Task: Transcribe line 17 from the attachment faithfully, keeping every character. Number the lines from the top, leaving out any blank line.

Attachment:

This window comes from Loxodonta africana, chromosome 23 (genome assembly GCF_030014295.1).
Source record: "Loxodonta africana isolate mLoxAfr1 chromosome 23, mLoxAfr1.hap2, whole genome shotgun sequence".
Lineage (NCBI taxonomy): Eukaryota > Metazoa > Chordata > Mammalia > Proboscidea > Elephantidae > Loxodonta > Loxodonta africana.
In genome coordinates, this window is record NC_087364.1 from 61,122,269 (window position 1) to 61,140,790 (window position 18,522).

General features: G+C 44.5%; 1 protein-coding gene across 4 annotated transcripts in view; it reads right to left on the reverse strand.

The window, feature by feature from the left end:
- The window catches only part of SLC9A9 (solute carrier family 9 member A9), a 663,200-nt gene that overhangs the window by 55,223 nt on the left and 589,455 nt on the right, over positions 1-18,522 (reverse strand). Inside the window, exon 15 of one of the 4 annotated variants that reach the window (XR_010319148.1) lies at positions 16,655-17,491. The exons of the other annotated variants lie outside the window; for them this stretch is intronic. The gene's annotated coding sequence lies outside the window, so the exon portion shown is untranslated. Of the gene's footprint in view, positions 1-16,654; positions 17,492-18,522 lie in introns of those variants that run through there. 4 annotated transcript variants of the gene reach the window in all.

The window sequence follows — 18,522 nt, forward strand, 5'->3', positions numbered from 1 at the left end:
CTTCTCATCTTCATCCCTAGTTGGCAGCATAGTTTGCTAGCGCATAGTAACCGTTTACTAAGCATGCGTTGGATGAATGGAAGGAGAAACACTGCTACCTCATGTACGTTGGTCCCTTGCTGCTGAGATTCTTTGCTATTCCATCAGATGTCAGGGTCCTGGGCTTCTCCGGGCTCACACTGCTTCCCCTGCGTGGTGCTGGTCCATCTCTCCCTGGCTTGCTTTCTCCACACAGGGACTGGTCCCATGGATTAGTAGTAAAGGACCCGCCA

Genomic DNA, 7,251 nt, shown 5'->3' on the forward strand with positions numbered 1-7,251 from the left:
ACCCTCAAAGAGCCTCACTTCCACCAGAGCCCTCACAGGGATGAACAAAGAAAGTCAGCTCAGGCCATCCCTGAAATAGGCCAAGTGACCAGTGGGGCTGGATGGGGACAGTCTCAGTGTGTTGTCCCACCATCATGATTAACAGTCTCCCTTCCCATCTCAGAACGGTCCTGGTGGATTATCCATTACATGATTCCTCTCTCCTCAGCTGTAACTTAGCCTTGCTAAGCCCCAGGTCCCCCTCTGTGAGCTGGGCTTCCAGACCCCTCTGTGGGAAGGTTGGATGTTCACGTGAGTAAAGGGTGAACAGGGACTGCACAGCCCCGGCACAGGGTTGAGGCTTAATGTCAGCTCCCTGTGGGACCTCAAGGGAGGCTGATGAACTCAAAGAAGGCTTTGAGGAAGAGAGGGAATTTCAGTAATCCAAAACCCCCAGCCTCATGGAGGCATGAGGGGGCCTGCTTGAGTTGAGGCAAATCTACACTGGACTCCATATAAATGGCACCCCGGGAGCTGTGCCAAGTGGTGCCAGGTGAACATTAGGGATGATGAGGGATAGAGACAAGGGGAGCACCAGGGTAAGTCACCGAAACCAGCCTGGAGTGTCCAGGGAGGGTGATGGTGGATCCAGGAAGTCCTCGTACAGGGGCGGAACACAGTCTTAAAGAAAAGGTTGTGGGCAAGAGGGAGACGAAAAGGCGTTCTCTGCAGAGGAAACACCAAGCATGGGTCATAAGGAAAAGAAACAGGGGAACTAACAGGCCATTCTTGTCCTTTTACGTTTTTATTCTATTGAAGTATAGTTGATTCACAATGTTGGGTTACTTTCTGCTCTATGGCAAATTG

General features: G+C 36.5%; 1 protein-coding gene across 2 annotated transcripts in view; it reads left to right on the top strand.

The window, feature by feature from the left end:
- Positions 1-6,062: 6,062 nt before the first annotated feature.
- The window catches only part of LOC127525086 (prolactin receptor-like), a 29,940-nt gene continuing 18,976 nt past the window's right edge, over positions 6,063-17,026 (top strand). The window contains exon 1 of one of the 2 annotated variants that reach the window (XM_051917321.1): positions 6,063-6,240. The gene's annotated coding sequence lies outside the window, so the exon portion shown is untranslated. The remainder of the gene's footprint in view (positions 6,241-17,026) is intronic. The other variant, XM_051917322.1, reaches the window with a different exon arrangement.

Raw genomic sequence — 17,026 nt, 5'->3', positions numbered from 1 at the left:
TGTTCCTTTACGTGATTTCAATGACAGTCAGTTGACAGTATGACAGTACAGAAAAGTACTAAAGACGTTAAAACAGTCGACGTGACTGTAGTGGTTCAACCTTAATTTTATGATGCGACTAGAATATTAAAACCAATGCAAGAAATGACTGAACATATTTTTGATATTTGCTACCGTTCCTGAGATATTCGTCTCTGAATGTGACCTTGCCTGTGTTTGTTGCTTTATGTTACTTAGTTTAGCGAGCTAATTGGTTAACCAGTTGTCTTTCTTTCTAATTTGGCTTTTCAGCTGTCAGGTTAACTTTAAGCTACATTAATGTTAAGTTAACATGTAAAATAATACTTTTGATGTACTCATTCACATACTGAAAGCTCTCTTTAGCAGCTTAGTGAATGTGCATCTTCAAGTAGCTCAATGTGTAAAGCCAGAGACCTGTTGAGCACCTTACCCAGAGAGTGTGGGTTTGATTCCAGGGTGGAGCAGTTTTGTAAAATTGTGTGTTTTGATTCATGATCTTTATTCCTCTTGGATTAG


TGTTCCTTTACGTGATTTCAATGACAGTCAGTTGACAGTATGACAGTACAGAAAAGTACTAAAGACGTTAAAACAGTCGACGTGACTGTAGTGGTTCAACCTTAATTTTATGATGCGACTAGAATATTAAAACCAATGCAAGAAATGACTGAACATATTTTTGATATTTGCTACCGTTCCTGAGATATTCGTCTCTGAATGTGACCTTGCCTGTGTTTGTTGCTTTATGTTACTTAGTTTAGCGAGCTAATTGGTTAACCAGTTGTCTTTCTTTCTAATTTGGCTTTTCAGCTGTCAGGTTAACTTTAAGCTACATTAATGTTAAGTTAACATGTAAAATAATACTTTTGATGTACTCATTCACATACTGAAAGCTCTCTTTAGCAGCTTAGTGAATGTGCATCTTCAAGTAGCTCAATGTGTAAAGCCAGAGACCTGTTGAGCACCTTACCCAGAGAGTGTGGGTTTGATTCCAGGGTGGAGCAGTTTTGTAAAATTGTGTGTTTTGATTCATGATCTTTATTCCTCTTGGATTAG